First of all, the Bible is very clear that we need to have friendships with other Christians.  We are instructed to confess our sins to one another and pray for one another (James 5:16).  We are to be a source of strength and encouragement to each other (Ecclesiastes 4:9-12), and we are to instruct and correct one another (Proverbs 27:6, 17; James 5:19-20).  However, nowhere in the Bible are we told that it is wrong for a man and woman to have a Christ-centered friendship with each other.  The idea that women can only have female friends and men can only have male friends seems to be based on the culture and time in which we live.  The Bible gives examples of what appear to be friendships between men and women.  For example, we know that many women followed Jesus during his ministry and took care of meeting His needs (Luke 8:1-3), and some of these women were married.  Jesus had an extensive, private conversation with a woman (John 4).  The apostle John apparently had a close friendship with a woman, so much so that he wrote a letter to her, the book of 2 John, and told her that it would be a joy for them to talk face-to-face (2 John 12).  We even have an example of the prophet Elijah living with a widow and her son for a while (1 Kings 17), and undoubtedly the two of them developed a friendship while he was living in her home. 

That being said, the cultural taboo against mixed gender friendships is likely based on the human fleshly desires that can easily enter into such a friendship.  Factors that make us more vulnerable to this temptation are (1) spiritual immaturity and (2) an unhappy marriage.  That is why Paul gave guidelines for how to manage Christian relationships when he told Timothy to treat “older women as mothers, younger women as sisters, with all purity” (1 Timothy 5:20).  We are to think of each other as family members, WITH ALL PURITY, for we are brothers and sisters in Christ.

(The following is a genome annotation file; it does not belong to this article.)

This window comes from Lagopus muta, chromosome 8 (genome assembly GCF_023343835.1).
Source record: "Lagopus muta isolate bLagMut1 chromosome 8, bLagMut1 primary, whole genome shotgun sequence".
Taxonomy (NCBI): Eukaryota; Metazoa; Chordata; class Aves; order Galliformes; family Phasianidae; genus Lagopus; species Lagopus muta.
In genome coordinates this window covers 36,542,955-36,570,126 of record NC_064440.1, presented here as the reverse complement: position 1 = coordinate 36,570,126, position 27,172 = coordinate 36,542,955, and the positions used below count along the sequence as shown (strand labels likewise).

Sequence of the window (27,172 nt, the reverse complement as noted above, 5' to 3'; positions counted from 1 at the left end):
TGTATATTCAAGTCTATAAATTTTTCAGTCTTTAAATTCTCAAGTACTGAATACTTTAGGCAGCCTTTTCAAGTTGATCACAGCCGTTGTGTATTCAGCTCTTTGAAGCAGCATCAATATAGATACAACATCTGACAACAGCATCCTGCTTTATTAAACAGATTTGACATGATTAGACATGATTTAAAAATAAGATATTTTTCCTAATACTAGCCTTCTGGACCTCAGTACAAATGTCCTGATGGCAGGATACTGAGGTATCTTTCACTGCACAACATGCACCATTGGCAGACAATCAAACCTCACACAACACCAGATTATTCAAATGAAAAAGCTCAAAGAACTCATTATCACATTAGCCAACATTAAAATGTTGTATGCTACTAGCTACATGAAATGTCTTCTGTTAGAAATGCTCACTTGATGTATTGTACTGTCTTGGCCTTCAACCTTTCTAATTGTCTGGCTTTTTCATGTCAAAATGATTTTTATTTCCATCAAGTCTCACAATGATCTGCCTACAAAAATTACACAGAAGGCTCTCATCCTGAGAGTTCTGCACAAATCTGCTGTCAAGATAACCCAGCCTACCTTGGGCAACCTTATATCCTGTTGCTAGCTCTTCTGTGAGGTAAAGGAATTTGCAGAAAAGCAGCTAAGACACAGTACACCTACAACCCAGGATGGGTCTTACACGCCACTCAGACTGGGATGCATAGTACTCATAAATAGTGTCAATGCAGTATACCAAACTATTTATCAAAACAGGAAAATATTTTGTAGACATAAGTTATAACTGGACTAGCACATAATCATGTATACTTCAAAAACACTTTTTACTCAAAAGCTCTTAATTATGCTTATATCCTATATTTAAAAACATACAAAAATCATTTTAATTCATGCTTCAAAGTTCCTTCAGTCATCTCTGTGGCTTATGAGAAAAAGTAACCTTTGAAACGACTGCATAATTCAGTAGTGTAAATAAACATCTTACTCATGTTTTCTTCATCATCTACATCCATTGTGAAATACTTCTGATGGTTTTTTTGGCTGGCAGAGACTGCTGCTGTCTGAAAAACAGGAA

Regarding your specific situation, it would appear that your husband is aware of the need to maintain purity in this friendship, because he keeps emphasizing that Sherry is his “sister in Christ” and he is honoring the purpose of Christian friendships by offering her Godly advice.  Hopefully, your husband is encouraging Sherry to address her marital problems directly with her husband so they can resolve them.  Your husband appears to be respecting your wishes by not discussing you or your marriage with Sherry, so what reason do you have to doubt his honesty other than your own suspicions?  Your husband persists in maintaining contact with Sherry, believing there is nothing wrong with that.  He is right.  He wants you to become friends with his friend, and you think it is because he wants your blessing to continue his private conversations with Sherry.  Perhaps he wants you to get to know her so you will feel less threatened by his friend of 30 + years and less jealous and suspicious of his friendship with her.

Before you married your husband, you knew that Sherry had been his friend for over 30 years and that they had regular, private communications with each other.  To require or expect him to break off this friendship or to try to set rules to control it (needing to know what they talk about, forbidding private communication, and wanting to be around when they talk) is being unfair to your husband.  This could drive a wedge between you and your husband and could result in his increased attempts to keep his conversations with Sherry secret.  Perhaps if you got to know Sherry, you might realize that her more than 30 years of friendship with your husband might have had a positive influence on his spirituality and helped to shape him into the man that you fell in love with.

God bless,
Aunt Dara